The 84th Annual Region Exhibition at the Muskegon Museum of Art


If you are looking for a ticket to the 100th Anniversary Gala at the Muskegon Museum of Arts, June 9th, 2012, a wait list for cancellations has already been started. The supporters of the museum had first option at those tickets, receiving invitations addressed by a calligrapher’s hand. The base has been very active. Fulfilling on a seven year plan, the supporters of the shoreline art museum have risen to the occasion by donating 114 new acquisitions, “pictures of the best kind”, far exceeding expectations. Works by Annabel LivermoreGeary Jones and Frank Connet, all subjects of major exhibits in the last five years, will be available for viewing in 2112, among artists of significant reputation.

Last Thursday, the museum opened its regional exhibition to the public, the longest running regional exhibition in Michigan. In honor of the centennial, the 84th Annual Exhibition opened the competition to all Michigan artists. Over five artists answered the call from the Detroit metropolitan area, and 361 artists hand delivered 633 works of art to the downtown museum, almost 100 more works of art than the 83rd Regional Exhibition received.

The Regional Exhibition for the Festival of the Art received 75 more works of art as entries than Muskegon, 708 works of art compared to 633. Spring has been a good season for art in West Michigan, with 1341 works of art showing up for the consideration of four busy jurors as ArtPrize matches artists to almost 200 venues. Andrew Winship of the Herron School of Art and Design in Indianapolis reviewed all the works of art for the Muskegon show. In Grand RapidsTim FisherLora Robertson and Ron Pederson performed the honors, Fisher for painting, Robertson for photography and Pederson for three dimensional and multi-media works. Many artists had the honor of exhibiting in the two regionals, including ceramic artist Maggie Bandstra of Grand Haven.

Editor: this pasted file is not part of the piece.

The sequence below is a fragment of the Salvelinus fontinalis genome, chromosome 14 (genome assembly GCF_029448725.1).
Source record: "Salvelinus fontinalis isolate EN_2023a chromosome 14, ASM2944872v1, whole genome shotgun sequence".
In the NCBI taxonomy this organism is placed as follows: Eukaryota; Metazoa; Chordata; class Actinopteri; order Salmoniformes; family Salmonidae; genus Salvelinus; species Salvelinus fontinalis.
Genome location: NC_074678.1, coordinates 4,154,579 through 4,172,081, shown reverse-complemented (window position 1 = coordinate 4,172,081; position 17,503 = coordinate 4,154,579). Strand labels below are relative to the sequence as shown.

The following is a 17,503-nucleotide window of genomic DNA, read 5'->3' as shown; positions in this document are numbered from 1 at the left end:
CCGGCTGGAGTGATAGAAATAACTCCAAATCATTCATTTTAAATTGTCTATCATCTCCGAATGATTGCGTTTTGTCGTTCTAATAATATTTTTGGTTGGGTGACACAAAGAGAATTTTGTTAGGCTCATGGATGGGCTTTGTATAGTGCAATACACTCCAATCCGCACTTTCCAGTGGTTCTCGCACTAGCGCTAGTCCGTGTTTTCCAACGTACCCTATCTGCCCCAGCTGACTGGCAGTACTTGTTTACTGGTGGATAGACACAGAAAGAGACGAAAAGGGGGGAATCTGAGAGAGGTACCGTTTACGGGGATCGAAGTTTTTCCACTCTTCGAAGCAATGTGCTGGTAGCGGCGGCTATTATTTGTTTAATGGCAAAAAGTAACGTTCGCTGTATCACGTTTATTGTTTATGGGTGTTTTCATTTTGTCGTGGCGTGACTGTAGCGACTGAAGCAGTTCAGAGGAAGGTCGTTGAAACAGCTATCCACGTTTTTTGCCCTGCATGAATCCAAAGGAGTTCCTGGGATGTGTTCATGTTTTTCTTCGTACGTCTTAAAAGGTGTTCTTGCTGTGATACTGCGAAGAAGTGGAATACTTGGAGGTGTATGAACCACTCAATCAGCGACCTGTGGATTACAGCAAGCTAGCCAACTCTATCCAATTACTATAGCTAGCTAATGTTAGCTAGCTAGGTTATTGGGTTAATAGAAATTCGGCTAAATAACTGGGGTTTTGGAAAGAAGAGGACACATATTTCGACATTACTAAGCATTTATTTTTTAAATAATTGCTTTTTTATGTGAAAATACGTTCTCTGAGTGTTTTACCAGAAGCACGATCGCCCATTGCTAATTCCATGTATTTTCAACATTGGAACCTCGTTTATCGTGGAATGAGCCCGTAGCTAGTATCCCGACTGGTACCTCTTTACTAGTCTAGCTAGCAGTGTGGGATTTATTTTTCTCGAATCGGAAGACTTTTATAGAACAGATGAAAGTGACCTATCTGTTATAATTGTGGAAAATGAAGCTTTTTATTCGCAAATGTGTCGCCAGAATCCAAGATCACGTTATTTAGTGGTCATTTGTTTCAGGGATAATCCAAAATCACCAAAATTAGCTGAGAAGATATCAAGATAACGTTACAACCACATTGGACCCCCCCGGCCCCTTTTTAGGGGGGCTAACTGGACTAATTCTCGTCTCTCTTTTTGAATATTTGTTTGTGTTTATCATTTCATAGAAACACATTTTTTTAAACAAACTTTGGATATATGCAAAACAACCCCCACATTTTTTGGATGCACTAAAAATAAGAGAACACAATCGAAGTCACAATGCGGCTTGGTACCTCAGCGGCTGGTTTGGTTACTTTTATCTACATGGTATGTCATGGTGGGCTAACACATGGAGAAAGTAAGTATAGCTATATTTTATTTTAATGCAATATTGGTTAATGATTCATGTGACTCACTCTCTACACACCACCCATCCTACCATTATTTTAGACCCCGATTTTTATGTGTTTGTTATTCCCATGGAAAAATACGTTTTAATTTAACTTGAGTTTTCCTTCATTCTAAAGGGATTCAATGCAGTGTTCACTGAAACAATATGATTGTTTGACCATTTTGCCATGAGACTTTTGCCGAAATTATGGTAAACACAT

Two men on a lean team of art professionals often described as “consummate”, Preparator Keith Downie and Collections Manager Art Martin made it possible for Muskegon to exhibit 217 works in 2012, 24 more than 2011. With a team of handy locals, the two built a curved center wall in the museum’s extension for the 56 paintings from the Smithsonian American Art Museum, a show titled 1934: A New Deal for Artists. The intake team led by the pair have made it possible for the Muskegon Regional to continue a live intake, kicked off by a Thursday May 10th, 2012 salon where scores of artists carried in their works of art, which the preparation team displayed salon style. Volunteer William L. “Bill” Rogers assisted by carrying larger works up the stairs. Theologian Michael Robertson, also known in musical circles as Mandolin Mike, brought in two portraits he had painted as a student at an art school in Muskegon’s lakeside district for the Thursday salon, but declined to leave them for jurying into the exhibition.